Each type of speaker serves a different purpose. The front speakers are used for stereo music playback; in a home-theater setup, they provide front left and right sounds. A center-channel speaker delivers dialog and is usually placed atop or beneath the TV in a home theater. Rear speakers, sometimes called surround speakers, deliver rear ambient effects such as crowd noise or special effects. A bass unit--colloquially known as a subwoofer--reproduces the lowest frequencies, such as those from bass instruments and action-movie explosions.
These are among the smaller speakers, but the largest of them can be 20 or so inches tall, too big for some shelves, despite their name. A pair can serve as the sole speakers in a stereo system or as the front or rear duo in a home theater. Small speakers like these have become better at handling bass without buzzing or distortion and are likely to satisfy many listeners. Any bass-handling limitations would be less of a concern in a multi-speaker system that uses a subwoofer to reproduce deep bass.
Typically about 3 to 4 feet tall, these large speakers can also serve as the sole speakers in a stereo system or as the front pair in a home-theater system. Their big cabinets have the potential to do more justice to deep bass than smaller speakers--and some may contain built-in powered subwoofers--but they take up more space and might not be the best choice for aesthetic reasons.
In a multichannel setup, the center-channel speaker is typically placed above or beneath the TV, as its job is to anchor sound to the onscreen action. Because it primarily handles dialog, its frequency range doesn't have to be as full as that of the front pair, but its sound should be similar, so that all three blend well. Many center-channel speakers are wider than they are tall.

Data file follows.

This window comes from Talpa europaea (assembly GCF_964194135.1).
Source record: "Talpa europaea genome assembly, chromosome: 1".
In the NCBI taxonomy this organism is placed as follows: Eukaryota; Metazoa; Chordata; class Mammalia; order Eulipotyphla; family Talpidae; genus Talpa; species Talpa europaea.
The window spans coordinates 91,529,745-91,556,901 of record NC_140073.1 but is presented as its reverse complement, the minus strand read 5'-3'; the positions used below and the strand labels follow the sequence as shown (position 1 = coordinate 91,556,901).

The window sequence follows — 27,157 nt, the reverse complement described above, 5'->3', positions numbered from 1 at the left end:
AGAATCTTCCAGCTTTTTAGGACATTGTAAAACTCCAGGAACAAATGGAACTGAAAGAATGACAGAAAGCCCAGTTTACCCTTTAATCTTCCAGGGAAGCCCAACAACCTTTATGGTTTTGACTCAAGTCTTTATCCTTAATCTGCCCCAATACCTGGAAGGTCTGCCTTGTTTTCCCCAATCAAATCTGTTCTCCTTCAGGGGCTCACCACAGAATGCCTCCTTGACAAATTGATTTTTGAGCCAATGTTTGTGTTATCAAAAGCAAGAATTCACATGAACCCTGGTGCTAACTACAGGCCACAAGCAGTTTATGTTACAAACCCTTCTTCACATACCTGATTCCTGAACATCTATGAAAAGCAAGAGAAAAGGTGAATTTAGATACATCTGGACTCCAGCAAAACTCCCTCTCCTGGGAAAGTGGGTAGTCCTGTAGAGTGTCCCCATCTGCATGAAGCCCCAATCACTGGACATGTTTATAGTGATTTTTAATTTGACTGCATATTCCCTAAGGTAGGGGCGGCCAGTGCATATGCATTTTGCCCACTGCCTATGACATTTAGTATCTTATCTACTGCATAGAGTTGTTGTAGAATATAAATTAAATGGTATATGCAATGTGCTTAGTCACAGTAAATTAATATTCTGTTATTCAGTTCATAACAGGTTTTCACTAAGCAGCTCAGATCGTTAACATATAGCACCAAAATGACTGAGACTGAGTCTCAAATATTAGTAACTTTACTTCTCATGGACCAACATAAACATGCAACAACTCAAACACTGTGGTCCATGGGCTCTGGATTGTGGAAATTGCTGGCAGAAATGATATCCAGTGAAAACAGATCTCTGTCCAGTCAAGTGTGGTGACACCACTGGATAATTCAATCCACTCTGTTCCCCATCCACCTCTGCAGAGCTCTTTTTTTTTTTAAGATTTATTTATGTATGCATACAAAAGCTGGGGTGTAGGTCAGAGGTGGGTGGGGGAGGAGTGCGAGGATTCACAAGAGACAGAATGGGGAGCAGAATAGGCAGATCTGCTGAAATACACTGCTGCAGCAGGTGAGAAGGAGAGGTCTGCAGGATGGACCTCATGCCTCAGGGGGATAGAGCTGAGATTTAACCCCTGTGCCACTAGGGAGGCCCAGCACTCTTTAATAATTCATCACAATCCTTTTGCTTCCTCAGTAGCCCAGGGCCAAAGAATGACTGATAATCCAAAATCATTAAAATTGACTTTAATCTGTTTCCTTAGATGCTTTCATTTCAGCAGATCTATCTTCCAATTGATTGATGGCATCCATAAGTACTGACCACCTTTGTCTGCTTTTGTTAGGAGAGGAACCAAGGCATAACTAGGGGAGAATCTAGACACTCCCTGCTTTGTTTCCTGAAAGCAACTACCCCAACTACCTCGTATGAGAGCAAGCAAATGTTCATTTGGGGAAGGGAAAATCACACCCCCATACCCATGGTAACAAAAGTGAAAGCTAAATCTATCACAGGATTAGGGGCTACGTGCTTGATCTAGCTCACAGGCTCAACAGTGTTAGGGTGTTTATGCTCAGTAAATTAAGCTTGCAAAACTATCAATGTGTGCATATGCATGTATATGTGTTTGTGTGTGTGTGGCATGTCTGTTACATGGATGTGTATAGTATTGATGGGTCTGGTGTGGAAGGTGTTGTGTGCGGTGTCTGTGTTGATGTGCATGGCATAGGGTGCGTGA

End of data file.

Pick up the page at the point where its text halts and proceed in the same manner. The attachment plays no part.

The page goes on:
Rear speakers in a multichannel setup carry ambient sounds, such as crowd noise, and directional effects, such as a car racing by or a plane flying past. Multichannel formats such as Dolby Digital, Digital Theater System (DTS), and the high-resolution lossless Dolby TrueHD and DTS-HD Master soundtracks found on many Blu-ray movies make fuller use of these speakers than earlier formats, so many models now have a wider frequency response. Rear speakers tend to be small and light (often 5 to 10 inches high and 3 to 6 pounds), so they can be wall-mounted or placed on a shelf.
Meant as a standalone system or for use with other speakers, these so-called 2.1-channel sets combine two bookshelf or small satellite speakers for midrange and higher tones with a subwoofer for bass. Some may include a center-channel speaker rather than a subwoofer.
An easy route to a full surround-sound system, these matched sets typically have small bookshelf or satellite speakers for front and rear pairs (though some sets have floor-standing speakers for the front), a center-channel speaker, and a subwoofer. Six- or eight-piece sets take the guesswork out of matching speakers. They differ from a home-theater system in that you have to add a receiver.
Price: $300 to more than $1,000.